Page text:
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Recently, at an event held at the National Intrepid Center of Excellence (NICoE), part of Walter Reed National Military Medical Center in Bethesda, Maryland, the National Endowment for the Arts and the Department of Defense announced the expansion of their partnership into Creative Forces: NEA Military Healing Arts Network. The expanded Creative Forces program places creative arts therapies at the core of patient-centered care at ten additional clinical sites, and increases access to therapeutic arts activities in local communities for military members, veterans, and their families. The program is also investing in research on the impacts and benefits of these innovative treatment methods.


Since 2011, this military healing arts partnership has supported creative arts therapies for service members with traumatic brain injury and associated psychological health issues at two military medical facilities in the Washington, DC, area: the NICoE at Walter Reed in Bethesda, and the NICoE Intrepid Spirit-1 at Fort Belvoir in Virginia. The President and Congress recognized the success of the program at these facilities, and believed it could do more. In fiscal year 2016, Congress appropriated a $1.928 million budget increase for the NEA, specifically allocated to expand this military healing arts program.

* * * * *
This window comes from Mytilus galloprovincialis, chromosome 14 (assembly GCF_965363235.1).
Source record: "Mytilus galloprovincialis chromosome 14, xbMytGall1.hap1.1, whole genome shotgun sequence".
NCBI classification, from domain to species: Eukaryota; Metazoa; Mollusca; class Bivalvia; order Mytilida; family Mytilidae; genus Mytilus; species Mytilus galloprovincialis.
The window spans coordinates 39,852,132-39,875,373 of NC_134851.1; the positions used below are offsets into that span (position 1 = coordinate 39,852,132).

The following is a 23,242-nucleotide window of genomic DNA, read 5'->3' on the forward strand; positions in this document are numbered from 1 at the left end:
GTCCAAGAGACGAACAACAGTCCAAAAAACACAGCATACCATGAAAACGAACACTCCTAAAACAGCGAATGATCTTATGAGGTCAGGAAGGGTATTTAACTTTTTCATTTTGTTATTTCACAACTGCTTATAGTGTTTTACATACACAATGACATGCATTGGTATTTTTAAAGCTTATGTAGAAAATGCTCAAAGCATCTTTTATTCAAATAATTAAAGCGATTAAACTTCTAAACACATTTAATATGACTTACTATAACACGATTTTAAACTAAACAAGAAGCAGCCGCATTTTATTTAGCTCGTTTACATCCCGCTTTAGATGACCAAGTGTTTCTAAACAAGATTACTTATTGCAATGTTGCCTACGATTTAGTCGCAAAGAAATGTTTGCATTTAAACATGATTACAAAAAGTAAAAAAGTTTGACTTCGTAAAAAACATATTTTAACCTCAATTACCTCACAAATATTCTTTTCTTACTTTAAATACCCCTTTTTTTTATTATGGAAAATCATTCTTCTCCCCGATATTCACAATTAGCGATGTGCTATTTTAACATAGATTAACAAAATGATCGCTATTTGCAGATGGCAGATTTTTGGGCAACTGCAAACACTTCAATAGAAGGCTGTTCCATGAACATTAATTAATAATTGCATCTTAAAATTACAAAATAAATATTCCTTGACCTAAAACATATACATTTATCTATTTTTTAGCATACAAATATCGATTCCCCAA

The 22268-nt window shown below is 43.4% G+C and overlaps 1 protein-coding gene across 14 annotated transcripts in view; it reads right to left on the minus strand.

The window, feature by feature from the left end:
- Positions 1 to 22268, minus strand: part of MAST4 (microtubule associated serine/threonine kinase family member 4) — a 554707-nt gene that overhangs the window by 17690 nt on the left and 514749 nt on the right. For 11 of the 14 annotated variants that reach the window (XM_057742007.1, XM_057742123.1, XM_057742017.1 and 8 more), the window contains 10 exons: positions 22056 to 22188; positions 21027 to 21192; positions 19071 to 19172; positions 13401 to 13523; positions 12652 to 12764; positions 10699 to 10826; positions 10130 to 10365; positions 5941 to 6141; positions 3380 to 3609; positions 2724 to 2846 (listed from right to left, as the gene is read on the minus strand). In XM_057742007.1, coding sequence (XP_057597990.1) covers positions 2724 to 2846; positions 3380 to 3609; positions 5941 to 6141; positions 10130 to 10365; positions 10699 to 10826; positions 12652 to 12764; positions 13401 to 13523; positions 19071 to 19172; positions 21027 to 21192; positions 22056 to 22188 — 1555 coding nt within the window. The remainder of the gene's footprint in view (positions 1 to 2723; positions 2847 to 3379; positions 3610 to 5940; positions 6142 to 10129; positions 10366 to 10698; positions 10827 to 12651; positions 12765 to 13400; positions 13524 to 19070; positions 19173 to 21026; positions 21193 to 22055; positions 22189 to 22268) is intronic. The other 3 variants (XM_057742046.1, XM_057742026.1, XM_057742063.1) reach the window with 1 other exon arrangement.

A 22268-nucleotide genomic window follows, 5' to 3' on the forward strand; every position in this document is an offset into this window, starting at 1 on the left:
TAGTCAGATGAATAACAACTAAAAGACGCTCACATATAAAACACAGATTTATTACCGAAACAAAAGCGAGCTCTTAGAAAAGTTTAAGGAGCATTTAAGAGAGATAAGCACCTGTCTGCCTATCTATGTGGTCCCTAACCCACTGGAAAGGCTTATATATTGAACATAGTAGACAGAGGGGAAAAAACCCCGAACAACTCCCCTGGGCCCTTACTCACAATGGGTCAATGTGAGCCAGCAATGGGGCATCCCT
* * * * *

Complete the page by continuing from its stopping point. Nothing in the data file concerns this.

Creative Forces will extend creative arts therapies to ten additional locations by 2017. The NEA is providing funding for creative arts therapists, including, but not limited to, art and music therapists, creative writing instructors, as well as program support at these locations. Initially, five new clinical sites will join Creative Forces, including Fort Hood in Killeen.


TCA is among the network of state, local, and regional arts agencies and nonprofit partners working with the NEA to develop community-based arts programs that allow patients to continue exploring art practices as part of their healing process. In addition to military service members, these programs will be available for veterans, families, and caregivers to access arts programming.

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